Still Pissed Off About the Hawley-Smoot Tariff

Monday, January 03, 2005

A Simple Wager, Anyone?

I just bought most of my books for the new semester which will feature:

- 14th Amendment
- Secured Transactions
- European Union Law II
- International Sale of Goods
- German Corporate Law

Among the six (!) books for my 14th Amendment class is one called Critical Race Theory: The Cutting Edge. Here's the wager (a gentleman's bet, really): what are the odds that this book is "critical" of any theory that disparages white people (specifically wealthy, conservative white people) as incorrigible racists, and the well-spring of every problem any minority groups has ever experienced?

Now to be fair, I will say that although my professor is clearly a very liberal fellow, I found him to be extremely fair in moderating class discussion last semester. I respect that a lot.

Update: The first essay, Derrick Bell's Prudent Speculations on America in a Post-Racial Epoch, begins with a parable of sorts. In the future, space aliens arrive on Earth and offer America huge amounts of gold bullion, special chemicals that will clean all the air pollution, and a safe, clean, renewable source of energy. In exchange, they want to take all the blacks in America back to their home planet, to be used as slave labor. In Bell's parable, 70% of Americans vote to accept the deal.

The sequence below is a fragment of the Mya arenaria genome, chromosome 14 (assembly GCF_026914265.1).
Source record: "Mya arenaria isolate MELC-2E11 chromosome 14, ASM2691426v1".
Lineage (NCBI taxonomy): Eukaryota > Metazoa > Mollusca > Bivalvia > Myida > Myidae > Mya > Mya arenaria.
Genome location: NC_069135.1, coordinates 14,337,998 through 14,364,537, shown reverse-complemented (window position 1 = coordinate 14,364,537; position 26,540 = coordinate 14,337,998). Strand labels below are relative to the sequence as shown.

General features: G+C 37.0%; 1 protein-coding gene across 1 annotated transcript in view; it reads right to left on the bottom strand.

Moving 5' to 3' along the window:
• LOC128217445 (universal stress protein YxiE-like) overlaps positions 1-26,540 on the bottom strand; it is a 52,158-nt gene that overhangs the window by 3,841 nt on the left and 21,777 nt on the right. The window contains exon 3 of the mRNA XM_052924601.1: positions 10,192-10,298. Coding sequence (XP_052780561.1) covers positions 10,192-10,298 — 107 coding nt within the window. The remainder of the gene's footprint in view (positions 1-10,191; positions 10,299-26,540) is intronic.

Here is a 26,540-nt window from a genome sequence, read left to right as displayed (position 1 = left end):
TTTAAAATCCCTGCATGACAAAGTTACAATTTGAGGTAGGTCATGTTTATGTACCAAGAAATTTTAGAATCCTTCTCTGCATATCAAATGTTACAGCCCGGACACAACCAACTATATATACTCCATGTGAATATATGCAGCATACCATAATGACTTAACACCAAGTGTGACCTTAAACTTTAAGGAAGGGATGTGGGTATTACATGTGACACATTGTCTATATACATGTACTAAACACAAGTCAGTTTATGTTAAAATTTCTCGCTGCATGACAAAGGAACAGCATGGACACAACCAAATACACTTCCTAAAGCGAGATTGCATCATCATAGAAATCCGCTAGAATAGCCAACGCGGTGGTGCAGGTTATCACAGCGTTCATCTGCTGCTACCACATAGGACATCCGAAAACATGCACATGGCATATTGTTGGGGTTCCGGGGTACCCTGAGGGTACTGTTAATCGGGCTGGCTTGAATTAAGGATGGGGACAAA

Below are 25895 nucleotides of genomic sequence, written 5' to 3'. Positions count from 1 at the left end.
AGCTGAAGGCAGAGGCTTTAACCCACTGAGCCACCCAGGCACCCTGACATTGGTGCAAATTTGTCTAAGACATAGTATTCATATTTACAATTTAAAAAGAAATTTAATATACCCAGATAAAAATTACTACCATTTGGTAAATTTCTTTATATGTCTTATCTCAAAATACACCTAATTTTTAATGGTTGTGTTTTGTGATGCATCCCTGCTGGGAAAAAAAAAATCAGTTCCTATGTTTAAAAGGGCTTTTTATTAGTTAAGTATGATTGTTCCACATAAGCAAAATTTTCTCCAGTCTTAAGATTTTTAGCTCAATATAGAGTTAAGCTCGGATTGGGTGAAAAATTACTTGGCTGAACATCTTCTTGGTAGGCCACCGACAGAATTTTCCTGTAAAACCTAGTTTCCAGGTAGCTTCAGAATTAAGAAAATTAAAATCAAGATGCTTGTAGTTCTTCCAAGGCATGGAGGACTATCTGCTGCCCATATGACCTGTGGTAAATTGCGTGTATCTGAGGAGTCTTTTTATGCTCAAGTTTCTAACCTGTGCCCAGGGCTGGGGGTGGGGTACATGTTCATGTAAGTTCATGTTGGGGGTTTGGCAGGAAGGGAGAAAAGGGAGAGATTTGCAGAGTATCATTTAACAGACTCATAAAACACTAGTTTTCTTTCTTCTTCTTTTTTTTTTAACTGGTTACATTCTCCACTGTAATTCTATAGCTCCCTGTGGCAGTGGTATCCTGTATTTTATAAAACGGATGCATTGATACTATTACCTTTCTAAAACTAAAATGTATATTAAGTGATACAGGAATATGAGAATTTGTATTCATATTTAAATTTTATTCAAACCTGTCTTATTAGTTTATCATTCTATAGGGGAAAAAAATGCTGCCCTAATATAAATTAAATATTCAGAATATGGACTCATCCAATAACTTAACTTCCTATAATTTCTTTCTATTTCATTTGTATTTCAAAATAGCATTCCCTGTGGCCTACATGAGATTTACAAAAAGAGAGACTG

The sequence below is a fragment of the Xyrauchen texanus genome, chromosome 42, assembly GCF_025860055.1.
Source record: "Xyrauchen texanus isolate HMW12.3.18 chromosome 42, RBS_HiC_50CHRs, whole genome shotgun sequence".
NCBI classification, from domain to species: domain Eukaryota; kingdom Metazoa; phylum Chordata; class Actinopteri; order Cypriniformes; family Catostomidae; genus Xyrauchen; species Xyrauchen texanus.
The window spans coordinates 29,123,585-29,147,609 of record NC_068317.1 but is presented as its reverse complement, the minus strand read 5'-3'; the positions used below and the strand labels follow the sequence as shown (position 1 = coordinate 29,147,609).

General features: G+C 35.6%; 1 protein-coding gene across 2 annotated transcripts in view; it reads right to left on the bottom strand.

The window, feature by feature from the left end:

The purpose of the parable is to ask the question, "What will you white people do after all the blacks are gone?"

I've read the first four essays, and in all four of them white people are the enemy. But hey, there are 63 essays in all, so there's still a chance that one of them won't be a kill Whitey essay, right? Right?

In Neil Gotanda's piece, the author actually argues, with a straight face, that it is immoral for an employer not to take race into consideration in hiring or promoting; black people should get extra credit for their skin color. I see. Can anyone explain to me how Gotanda's thesis is anything other than racist?